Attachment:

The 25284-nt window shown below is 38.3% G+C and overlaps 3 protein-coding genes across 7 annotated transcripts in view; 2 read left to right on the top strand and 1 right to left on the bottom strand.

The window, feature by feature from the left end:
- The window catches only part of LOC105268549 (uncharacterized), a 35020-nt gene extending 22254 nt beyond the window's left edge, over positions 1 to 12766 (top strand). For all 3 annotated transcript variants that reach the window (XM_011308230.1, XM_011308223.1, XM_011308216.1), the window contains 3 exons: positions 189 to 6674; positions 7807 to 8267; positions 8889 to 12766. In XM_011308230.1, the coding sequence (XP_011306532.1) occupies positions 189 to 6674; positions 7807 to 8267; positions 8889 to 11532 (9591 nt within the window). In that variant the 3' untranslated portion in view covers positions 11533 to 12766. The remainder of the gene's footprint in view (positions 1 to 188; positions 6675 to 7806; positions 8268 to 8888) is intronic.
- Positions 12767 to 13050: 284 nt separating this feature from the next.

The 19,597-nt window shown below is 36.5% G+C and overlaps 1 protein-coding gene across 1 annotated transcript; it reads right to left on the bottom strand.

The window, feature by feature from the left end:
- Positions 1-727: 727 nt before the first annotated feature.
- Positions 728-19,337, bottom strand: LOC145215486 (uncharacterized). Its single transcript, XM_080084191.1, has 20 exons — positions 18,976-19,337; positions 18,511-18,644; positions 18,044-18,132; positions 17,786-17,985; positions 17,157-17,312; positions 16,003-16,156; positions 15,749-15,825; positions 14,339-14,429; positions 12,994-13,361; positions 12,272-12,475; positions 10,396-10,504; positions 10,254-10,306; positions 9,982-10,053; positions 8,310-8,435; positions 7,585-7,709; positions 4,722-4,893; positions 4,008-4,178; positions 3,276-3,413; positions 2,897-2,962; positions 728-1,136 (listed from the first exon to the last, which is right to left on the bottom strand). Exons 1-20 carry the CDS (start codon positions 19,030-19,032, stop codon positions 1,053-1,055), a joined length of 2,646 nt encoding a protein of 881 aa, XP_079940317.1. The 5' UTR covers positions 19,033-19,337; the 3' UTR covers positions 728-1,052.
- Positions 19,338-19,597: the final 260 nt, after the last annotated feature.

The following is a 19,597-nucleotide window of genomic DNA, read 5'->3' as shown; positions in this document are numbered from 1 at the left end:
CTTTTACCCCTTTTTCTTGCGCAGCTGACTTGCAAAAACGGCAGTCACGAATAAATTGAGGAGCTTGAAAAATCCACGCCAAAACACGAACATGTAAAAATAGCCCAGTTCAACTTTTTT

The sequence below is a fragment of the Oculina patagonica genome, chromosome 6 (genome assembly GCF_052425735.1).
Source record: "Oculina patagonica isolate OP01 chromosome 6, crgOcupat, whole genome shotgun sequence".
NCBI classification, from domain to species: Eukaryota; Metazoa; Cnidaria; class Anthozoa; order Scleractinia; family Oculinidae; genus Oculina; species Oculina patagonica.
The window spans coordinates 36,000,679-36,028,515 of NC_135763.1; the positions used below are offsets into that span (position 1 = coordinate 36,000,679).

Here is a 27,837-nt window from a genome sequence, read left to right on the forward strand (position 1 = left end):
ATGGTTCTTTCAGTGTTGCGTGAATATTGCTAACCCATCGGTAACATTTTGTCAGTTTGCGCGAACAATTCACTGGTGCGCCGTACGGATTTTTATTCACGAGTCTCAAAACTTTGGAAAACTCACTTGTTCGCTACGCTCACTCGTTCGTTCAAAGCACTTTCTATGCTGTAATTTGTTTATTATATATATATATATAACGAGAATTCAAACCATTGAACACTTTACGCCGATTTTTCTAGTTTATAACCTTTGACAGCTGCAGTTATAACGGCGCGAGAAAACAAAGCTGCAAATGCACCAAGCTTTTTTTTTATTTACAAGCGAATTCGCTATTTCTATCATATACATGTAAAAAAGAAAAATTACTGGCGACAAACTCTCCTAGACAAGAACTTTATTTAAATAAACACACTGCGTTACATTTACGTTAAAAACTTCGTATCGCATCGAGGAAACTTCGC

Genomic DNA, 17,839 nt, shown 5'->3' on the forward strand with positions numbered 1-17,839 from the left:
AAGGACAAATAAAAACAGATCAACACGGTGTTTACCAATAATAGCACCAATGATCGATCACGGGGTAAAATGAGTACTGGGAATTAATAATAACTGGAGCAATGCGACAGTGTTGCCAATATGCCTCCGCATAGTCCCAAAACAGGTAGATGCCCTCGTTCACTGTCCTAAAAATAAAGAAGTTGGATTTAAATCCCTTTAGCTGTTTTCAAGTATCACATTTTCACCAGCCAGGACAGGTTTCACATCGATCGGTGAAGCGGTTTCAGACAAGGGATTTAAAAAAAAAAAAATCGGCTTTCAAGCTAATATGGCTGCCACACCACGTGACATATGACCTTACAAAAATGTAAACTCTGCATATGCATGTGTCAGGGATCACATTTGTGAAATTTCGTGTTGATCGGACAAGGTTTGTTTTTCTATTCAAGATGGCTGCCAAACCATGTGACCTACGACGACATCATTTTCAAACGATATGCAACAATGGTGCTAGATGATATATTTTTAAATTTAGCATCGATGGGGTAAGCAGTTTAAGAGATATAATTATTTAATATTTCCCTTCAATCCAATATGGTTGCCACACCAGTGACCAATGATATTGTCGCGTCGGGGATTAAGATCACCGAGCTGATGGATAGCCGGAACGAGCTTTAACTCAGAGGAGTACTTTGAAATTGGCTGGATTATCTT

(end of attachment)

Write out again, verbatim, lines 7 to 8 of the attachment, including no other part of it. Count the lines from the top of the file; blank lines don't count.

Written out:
- Positions 1-727: 727 nt before the first annotated feature.
- Positions 728-19,337, bottom strand: LOC145215486 (uncharacterized). Its single transcript, XM_080084191.1, has 20 exons — positions 18,976-19,337; positions 18,511-18,644; positions 18,044-18,132; positions 17,786-17,985; positions 17,157-17,312; positions 16,003-16,156; positions 15,749-15,825; positions 14,339-14,429; positions 12,994-13,361; positions 12,272-12,475; positions 10,396-10,504; positions 10,254-10,306; positions 9,982-10,053; positions 8,310-8,435; positions 7,585-7,709; positions 4,722-4,893; positions 4,008-4,178; positions 3,276-3,413; positions 2,897-2,962; positions 728-1,136 (listed from the first exon to the last, which is right to left on the bottom strand). Exons 1-20 carry the CDS (start codon positions 19,030-19,032, stop codon positions 1,053-1,055), a joined length of 2,646 nt encoding a protein of 881 aa, XP_079940317.1. The 5' UTR covers positions 19,033-19,337; the 3' UTR covers positions 728-1,052.